The plow is the most commonly used in snow
removal operations. Push plows are commonly referred
to as blades because of their different configurations.
Three types of snow plow blades are the reversible,
rollover, and combination.
REVERSIBLE BLADE. A reversible blade (fig.
14-38) is a snowplow blade that can be positioned to
bulldoze snow straight ahead or angled to throw snow
to the right or left. This is a smaller type of blade and is
generally mounted on light trucks.
Reversible plows are most efficient for clean-up
work or for use in restricted areas where you desire to
change the angle of the blade, rather than dead ahead.
These plows are also good for removing light snow from
roads, walks, platforms, and storage areas. Reversible
plows are intended for slow-speed operation and will
not remove snow as effectively as other plows; however,
they can be used to plow airfield pavements, even if they
move less snow than other plows.
ROLL-OVER BLADE. A roll-over blade (fig.
14-39) can plow snow to either side. It has a tapered
moldboard, formed to give snow a lifting, rolling action
and can throw snow a considerable distance at fairly
high speeds. To change from right to left, raise the plow
as high as it can go and (as the name implies) roll the
plow over. The toe will remain at the bottom of the arc,
and the heel will be the top of the arc.
NOTE: Come to a complete stop to prevent
damaging the plow when rolling the blade over.
There is only a few inches of clearance when the
blade passes the center.
After you roll the blade over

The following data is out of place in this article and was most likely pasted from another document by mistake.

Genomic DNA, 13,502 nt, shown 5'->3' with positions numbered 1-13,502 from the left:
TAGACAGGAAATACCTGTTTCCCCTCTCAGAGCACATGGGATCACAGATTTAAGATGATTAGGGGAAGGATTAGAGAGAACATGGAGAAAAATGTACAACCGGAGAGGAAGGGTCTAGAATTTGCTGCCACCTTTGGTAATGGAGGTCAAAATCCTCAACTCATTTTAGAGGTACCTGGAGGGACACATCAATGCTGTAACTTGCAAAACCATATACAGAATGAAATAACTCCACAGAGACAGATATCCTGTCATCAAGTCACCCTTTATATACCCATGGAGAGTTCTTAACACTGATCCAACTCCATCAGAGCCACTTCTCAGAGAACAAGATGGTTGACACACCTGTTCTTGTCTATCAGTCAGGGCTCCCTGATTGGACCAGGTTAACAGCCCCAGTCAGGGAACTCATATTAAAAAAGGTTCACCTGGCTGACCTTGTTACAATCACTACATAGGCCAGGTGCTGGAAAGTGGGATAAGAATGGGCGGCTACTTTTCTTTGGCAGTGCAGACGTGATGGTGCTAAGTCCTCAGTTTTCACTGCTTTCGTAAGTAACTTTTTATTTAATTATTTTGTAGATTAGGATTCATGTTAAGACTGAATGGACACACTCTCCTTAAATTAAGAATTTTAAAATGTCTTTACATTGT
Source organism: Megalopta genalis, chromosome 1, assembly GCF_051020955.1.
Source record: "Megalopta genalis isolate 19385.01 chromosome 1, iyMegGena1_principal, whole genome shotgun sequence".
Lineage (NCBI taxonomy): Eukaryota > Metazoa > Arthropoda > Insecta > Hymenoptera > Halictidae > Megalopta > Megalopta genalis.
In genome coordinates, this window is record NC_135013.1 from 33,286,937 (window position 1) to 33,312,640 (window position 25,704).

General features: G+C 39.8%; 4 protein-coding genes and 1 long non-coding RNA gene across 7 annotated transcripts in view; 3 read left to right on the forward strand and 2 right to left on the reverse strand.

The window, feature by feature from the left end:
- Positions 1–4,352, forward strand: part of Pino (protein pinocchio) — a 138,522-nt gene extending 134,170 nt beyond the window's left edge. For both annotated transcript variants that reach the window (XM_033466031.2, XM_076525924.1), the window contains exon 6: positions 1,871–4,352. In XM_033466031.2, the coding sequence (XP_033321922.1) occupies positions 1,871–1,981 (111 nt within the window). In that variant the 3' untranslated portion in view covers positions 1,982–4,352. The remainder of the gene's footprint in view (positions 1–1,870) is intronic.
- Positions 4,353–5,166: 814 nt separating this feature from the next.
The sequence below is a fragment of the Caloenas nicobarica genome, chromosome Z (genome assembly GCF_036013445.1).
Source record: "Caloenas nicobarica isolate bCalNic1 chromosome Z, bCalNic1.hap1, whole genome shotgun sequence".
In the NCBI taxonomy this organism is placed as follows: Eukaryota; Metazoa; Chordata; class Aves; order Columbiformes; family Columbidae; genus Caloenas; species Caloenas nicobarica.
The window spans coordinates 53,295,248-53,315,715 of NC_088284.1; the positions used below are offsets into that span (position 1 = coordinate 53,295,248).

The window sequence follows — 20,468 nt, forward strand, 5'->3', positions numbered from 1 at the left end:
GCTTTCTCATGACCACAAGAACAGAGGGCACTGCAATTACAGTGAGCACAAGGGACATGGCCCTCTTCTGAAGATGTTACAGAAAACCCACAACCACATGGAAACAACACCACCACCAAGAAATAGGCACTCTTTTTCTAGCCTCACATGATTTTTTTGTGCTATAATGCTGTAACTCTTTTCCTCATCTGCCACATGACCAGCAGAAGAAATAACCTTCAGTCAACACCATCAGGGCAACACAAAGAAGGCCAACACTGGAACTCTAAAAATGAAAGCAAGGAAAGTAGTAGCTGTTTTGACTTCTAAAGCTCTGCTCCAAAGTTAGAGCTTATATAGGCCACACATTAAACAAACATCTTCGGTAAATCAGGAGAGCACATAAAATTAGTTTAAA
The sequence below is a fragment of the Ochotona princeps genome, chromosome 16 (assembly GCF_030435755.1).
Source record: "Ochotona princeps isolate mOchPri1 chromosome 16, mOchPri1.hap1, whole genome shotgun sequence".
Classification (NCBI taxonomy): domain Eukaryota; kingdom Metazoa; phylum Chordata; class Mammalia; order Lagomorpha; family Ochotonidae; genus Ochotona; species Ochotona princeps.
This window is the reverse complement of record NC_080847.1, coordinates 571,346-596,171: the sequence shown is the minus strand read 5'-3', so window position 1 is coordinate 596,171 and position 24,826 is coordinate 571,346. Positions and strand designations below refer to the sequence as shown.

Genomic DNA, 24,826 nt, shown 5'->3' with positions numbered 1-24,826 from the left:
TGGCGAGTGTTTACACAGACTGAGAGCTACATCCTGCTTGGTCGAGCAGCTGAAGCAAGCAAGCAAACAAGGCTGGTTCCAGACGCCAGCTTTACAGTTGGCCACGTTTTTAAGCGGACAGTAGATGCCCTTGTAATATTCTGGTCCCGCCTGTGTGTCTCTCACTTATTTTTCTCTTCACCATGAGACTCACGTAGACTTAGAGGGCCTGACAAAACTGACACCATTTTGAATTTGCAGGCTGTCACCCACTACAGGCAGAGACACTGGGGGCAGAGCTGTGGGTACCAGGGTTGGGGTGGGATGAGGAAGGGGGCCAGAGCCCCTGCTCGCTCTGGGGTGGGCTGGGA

and before you begin another pass, return the blade hoist
lever to the float position to allow the plow to follow the
contour of the pavement.
Figure 14-38.Reversible blade.
Figure 14-39.Roll-over blade.
The maximum speed at which snow removal
equipment is allowed to operate varies with each
Whenever possible, you should
drive a roll-over snowplow 20 to 30 miles per hour
(mph) to get good action off the end of the blade. If you
drop the speed down to less than 20 mph, the snow does
not have enough rolling action when it comes off the end
of the blade, resulting in a high windrow.
On the other hand, if you maintain a speed of 20 mph
or more, the snow will be thrown off the end of the blade
and be scattered thinly. When plowing windrows with a
roll-over plow or a reversible or a combination blade, you
can keep your speed up by taking less than a full blade of
snow or by drifting out of the windrow until you regain
your speed and then pulling back into the windrow.
COMBINATION BLADE. A combination
blade (fig. 14-40) can be used in either of three of the
Figure 14-40.Combination blade.